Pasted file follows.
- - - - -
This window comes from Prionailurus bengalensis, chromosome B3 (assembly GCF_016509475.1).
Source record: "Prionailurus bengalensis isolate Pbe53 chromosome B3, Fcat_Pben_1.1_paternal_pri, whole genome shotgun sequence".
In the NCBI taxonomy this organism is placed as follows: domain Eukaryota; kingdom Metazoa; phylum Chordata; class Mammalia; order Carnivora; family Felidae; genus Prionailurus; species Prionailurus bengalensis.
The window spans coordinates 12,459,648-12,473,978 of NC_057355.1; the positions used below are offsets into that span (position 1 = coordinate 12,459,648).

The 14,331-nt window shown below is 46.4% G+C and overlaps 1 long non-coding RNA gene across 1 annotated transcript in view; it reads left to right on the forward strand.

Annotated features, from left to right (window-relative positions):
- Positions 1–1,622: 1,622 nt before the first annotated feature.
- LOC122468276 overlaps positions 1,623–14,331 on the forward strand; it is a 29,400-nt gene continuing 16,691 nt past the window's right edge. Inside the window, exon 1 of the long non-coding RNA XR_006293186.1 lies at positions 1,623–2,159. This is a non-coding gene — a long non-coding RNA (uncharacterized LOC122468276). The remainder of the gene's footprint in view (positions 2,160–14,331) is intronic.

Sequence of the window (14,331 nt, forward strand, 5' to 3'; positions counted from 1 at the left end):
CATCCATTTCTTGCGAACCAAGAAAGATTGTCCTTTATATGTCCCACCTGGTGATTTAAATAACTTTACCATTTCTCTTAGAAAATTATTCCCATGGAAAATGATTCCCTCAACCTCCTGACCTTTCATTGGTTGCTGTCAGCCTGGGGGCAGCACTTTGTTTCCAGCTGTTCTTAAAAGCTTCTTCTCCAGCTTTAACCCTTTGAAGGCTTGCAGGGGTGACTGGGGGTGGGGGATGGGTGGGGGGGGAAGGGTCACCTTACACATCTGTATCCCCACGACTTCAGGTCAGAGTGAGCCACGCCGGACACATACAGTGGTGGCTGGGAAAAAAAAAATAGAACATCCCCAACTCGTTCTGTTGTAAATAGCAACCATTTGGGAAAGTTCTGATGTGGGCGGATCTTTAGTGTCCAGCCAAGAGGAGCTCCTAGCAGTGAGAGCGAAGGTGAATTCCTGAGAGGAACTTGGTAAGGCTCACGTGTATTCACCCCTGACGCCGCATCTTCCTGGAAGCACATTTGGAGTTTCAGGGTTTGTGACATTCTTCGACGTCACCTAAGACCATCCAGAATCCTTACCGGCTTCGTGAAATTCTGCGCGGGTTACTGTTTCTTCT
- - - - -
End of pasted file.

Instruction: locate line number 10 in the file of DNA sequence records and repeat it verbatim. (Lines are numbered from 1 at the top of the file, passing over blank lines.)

CATCCATTTCTTGCGAACCAAGAAAGATTGTCCTTTATATGTCCCACCTGGTGATTTAAATAACTTTACCATTTCTCTTAGAAAATTATTCCCATGGAAAATGATTCCCTCAACCTCCTGACCTTTCATTGGTTGCTGTCAGCCTGGGGGCAGCACTTTGTTTCCAGCTGTTCTTAAAAGCTTCTTCTCCAGCTTTAACCCTTTGAAGGCTTGCAGGGGTGACTGGGGGTGGGGGATGGGTGGGGGGGGAAGGGTCACCTTACACATCTGTATCCCCACGACTTCAGGTCAGAGTGAGCCACGCCGGACACATACAGTGGTGGCTGGGAAAAAAAAAATAGAACATCCCCAACTCGTTCTGTTGTAAATAGCAACCATTTGGGAAAGTTCTGATGTGGGCGGATCTTTAGTGTCCAGCCAAGAGGAGCTCCTAGCAGTGAGAGCGAAGGTGAATTCCTGAGAGGAACTTGGTAAGGCTCACGTGTATTCACCCCTGACGCCGCATCTTCCTGGAAGCACATTTGGAGTTTCAGGGTTTGTGACATTCTTCGACGTCACCTAAGACCATCCAGAATCCTTACCGGCTTCGTGAAATTCTGCGCGGGTTACTGTTTCTTCT